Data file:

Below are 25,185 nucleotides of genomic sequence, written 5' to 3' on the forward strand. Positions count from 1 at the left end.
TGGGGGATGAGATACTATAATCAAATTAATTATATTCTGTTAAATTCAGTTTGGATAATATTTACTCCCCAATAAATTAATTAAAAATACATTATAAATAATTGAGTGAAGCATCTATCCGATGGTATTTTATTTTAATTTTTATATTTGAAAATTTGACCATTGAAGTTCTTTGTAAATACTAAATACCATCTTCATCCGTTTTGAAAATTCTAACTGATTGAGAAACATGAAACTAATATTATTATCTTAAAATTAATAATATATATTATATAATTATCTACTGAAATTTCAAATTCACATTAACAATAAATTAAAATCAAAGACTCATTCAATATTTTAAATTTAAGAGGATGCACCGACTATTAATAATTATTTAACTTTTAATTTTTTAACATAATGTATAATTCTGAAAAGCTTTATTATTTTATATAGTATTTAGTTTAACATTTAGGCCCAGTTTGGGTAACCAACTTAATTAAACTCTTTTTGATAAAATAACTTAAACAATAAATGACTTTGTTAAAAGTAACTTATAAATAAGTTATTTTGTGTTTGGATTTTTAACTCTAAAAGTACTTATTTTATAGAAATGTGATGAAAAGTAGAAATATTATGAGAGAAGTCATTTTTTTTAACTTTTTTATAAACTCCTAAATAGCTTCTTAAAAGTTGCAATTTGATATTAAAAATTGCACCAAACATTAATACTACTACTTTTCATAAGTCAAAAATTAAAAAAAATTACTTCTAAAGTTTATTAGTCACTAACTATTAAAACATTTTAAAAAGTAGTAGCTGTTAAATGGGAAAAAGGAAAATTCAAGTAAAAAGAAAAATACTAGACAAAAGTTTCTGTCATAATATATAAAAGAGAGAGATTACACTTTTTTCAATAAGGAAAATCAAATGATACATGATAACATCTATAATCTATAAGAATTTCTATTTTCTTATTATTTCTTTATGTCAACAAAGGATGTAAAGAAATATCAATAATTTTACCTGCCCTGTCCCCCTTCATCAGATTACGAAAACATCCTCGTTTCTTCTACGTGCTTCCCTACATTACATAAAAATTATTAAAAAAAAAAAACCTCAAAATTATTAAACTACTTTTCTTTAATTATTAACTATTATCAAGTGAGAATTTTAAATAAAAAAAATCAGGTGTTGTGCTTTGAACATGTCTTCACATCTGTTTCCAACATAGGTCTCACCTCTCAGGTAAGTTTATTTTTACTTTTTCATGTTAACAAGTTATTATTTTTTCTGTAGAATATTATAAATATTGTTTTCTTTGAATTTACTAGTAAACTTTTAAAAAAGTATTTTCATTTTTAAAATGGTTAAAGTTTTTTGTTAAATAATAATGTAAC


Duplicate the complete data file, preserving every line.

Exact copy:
Below are 25,185 nucleotides of genomic sequence, written 5' to 3' on the forward strand. Positions count from 1 at the left end.
TGGGGGATGAGATACTATAATCAAATTAATTATATTCTGTTAAATTCAGTTTGGATAATATTTACTCCCCAATAAATTAATTAAAAATACATTATAAATAATTGAGTGAAGCATCTATCCGATGGTATTTTATTTTAATTTTTATATTTGAAAATTTGACCATTGAAGTTCTTTGTAAATACTAAATACCATCTTCATCCGTTTTGAAAATTCTAACTGATTGAGAAACATGAAACTAATATTATTATCTTAAAATTAATAATATATATTATATAATTATCTACTGAAATTTCAAATTCACATTAACAATAAATTAAAATCAAAGACTCATTCAATATTTTAAATTTAAGAGGATGCACCGACTATTAATAATTATTTAACTTTTAATTTTTTAACATAATGTATAATTCTGAAAAGCTTTATTATTTTATATAGTATTTAGTTTAACATTTAGGCCCAGTTTGGGTAACCAACTTAATTAAACTCTTTTTGATAAAATAACTTAAACAATAAATGACTTTGTTAAAAGTAACTTATAAATAAGTTATTTTGTGTTTGGATTTTTAACTCTAAAAGTACTTATTTTATAGAAATGTGATGAAAAGTAGAAATATTATGAGAGAAGTCATTTTTTTTAACTTTTTTATAAACTCCTAAATAGCTTCTTAAAAGTTGCAATTTGATATTAAAAATTGCACCAAACATTAATACTACTACTTTTCATAAGTCAAAAATTAAAAAAAATTACTTCTAAAGTTTATTAGTCACTAACTATTAAAACATTTTAAAAAGTAGTAGCTGTTAAATGGGAAAAAGGAAAATTCAAGTAAAAAGAAAAATACTAGACAAAAGTTTCTGTCATAATATATAAAAGAGAGAGATTACACTTTTTTCAATAAGGAAAATCAAATGATACATGATAACATCTATAATCTATAAGAATTTCTATTTTCTTATTATTTCTTTATGTCAACAAAGGATGTAAAGAAATATCAATAATTTTACCTGCCCTGTCCCCCTTCATCAGATTACGAAAACATCCTCGTTTCTTCTACGTGCTTCCCTACATTACATAAAAATTATTAAAAAAAAAAAACCTCAAAATTATTAAACTACTTTTCTTTAATTATTAACTATTATCAAGTGAGAATTTTAAATAAAAAAAATCAGGTGTTGTGCTTTGAACATGTCTTCACATCTGTTTCCAACATAGGTCTCACCTCTCAGGTAAGTTTATTTTTACTTTTTCATGTTAACAAGTTATTATTTTTTCTGTAGAATATTATAAATATTGTTTTCTTTGAATTTACTAGTAAACTTTTAAAAAAGTATTTTCATTTTTAAAATGGTTAAAGTTTTTTGTTAAATAATAATGTAAC